As such, the word “magenta” became associated with vivid red and pink hues, making it a perfect name for the new dye. In the century-plus since, magenta has become prevalent in numerous stunning works of art.

Famous Examples of Magenta in Art

Below are some of the most famous examples of magenta in art — including a painting of the battle that gave the color its name.

Gerolamo Induno, ‘The Battle of Magenta’

Gerolamo Induno - The Battle of Magenta.

Gerolamo Induno – The Battle of Magenta, 1859. Image courtesy of Wikimedia Commons.

Although this painting by the Italian painter Gerolamo Induno depicts the battle that gave magenta its name, no magenta hues are in the painting. Induno’s work is nevertheless breathtaking and key to the history of magenta. It provides a highly realistic perspective on the Battle of Magenta without any abstraction or surrealism. The scene evokes the brokenness that follows a battle, contrasting a blue sky with corpses, violence, and smoke. It hints at why the battle was shocking enough to result in a color being named after it.

Mark Rothko, ‘No. 3/No. 13 (Magenta, Black, Green on Orange)’

Mark Rothko, ‘No. 3/No. 13 (Magenta, Black, Green on Orange),’ 1949.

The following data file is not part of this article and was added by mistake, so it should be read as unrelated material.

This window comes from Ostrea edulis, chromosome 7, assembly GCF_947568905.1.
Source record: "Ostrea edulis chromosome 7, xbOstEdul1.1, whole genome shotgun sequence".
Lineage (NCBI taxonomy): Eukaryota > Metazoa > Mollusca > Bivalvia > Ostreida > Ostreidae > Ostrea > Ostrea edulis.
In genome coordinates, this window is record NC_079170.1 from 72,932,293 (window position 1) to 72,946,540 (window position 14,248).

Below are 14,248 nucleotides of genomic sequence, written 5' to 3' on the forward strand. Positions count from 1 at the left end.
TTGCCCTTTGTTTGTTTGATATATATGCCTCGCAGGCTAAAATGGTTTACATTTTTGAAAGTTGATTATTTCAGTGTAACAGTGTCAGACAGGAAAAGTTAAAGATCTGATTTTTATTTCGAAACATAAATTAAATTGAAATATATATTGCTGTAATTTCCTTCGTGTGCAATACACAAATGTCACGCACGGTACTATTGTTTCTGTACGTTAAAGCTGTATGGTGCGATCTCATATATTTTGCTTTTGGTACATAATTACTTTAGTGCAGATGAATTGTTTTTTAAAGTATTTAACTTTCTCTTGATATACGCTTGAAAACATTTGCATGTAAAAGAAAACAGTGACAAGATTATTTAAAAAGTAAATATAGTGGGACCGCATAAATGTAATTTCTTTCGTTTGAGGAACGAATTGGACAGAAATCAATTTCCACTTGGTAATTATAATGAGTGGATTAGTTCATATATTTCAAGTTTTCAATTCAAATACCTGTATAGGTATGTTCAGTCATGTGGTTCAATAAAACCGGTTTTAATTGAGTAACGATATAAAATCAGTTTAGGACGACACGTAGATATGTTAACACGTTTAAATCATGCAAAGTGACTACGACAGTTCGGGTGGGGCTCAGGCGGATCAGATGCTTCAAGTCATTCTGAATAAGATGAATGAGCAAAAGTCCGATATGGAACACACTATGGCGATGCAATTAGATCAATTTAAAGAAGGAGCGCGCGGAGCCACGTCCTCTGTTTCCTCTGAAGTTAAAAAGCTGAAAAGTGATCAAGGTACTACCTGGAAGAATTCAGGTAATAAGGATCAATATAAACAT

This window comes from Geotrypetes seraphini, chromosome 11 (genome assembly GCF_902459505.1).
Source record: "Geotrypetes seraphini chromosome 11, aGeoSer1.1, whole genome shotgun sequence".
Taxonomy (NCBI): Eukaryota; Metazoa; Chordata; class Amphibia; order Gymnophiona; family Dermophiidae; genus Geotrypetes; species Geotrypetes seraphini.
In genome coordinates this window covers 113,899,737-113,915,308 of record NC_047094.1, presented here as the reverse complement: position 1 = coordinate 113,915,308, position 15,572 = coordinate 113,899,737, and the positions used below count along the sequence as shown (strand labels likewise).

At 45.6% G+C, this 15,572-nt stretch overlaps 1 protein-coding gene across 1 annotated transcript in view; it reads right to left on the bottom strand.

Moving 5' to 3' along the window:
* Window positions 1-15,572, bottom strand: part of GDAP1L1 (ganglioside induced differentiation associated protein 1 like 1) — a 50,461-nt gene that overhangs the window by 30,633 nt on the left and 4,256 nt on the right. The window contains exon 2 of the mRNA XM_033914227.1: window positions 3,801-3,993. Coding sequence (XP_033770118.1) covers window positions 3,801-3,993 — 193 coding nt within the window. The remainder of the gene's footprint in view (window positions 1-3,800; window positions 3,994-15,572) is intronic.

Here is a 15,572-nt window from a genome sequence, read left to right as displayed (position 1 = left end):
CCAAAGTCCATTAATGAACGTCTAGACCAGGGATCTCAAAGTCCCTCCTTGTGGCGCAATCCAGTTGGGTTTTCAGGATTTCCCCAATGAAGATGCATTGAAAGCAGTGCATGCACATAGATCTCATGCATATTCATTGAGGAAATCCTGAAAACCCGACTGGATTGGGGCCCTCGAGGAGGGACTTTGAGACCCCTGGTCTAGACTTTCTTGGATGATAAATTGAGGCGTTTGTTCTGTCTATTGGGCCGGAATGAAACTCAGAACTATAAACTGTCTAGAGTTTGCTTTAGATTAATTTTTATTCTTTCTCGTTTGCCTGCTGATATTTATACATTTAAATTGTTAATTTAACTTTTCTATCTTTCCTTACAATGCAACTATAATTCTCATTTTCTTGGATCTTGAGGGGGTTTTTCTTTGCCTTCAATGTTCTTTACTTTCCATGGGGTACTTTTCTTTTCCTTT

Mark Rothko – ‘No. 3/No. 13 (Magenta, Black, Green on Orange),’ 1949. Image courtesy of Wikimedia Commons.

Mark Rothko, ‘No. 3/No. 13 (Magenta, Black, Green on Orange),’ 1949

The abstract painter Mark Rothko created this 1949 piece, which comprises colored rectangles against an orange background, on oil on canvas. The very top rectangle in the piece, a narrow strip, is entirely magenta. 

Rothko painted this piece shortly after his mother died in 1948, and he was known to create art during periods of intense sadness or happiness. Considered by many to be his masterpiece, this painting is currently on display at the Museum of Modern Art in New York.

Nickolas Muray, ‘Frida Kahlo with Magenta Rebozo’

Nickolas Murray - Frida Coyoacan, 1938.

Nickolas Murray – Frida Coyoacan, 1938. Coming to auction on Invaluable – June 25, 2023 via White Knight Auctions (Est: $400 USD – $600 USD).

When asked with whom the highly influential Mexican painter Frida Kahlo was romantically linked, many people might name the Mexican painter Diego Rivera. However, she also had a 10-year affair with the Hungarian painter Nickolas Muray, not to mention other figures such as Leon Trotsky and Georgia O’Keeffe. The latter’s photograh of Kahlo wearing a magenta rezobo may well be his most remembered work.